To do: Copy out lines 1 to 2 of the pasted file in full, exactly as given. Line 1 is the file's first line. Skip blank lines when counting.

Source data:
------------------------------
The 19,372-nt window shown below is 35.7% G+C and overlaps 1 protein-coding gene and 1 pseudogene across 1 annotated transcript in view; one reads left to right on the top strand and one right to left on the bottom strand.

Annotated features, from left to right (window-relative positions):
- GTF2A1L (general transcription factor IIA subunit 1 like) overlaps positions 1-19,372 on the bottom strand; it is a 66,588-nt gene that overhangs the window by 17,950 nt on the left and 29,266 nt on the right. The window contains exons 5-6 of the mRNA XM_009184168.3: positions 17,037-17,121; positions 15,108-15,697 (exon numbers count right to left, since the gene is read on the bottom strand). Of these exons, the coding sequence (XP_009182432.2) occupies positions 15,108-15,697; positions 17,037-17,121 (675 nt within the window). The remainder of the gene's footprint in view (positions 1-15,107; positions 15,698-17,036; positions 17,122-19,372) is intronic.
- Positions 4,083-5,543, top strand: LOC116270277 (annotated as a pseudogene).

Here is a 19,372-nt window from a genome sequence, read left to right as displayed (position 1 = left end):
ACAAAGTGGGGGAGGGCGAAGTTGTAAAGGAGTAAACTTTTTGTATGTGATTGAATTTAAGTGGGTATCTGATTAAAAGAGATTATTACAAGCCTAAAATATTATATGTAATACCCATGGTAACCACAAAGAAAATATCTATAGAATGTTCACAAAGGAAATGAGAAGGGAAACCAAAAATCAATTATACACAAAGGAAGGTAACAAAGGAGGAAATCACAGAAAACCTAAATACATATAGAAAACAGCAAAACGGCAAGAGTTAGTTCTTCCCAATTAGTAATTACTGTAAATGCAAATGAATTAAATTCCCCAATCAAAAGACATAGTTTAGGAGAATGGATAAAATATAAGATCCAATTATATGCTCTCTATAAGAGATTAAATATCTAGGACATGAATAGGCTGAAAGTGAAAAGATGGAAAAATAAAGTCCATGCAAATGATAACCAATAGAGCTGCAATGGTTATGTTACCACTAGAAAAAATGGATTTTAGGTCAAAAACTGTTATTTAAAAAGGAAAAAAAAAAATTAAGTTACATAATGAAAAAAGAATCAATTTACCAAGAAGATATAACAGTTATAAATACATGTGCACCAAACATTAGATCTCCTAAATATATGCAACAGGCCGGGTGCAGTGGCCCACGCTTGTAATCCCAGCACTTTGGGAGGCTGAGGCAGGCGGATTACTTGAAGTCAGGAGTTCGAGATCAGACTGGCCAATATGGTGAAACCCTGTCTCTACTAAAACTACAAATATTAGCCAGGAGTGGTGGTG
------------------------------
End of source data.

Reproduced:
The 19,372-nt window shown below is 35.7% G+C and overlaps 1 protein-coding gene and 1 pseudogene across 1 annotated transcript in view; one reads left to right on the top strand and one right to left on the bottom strand.

Annotated features, from left to right (window-relative positions):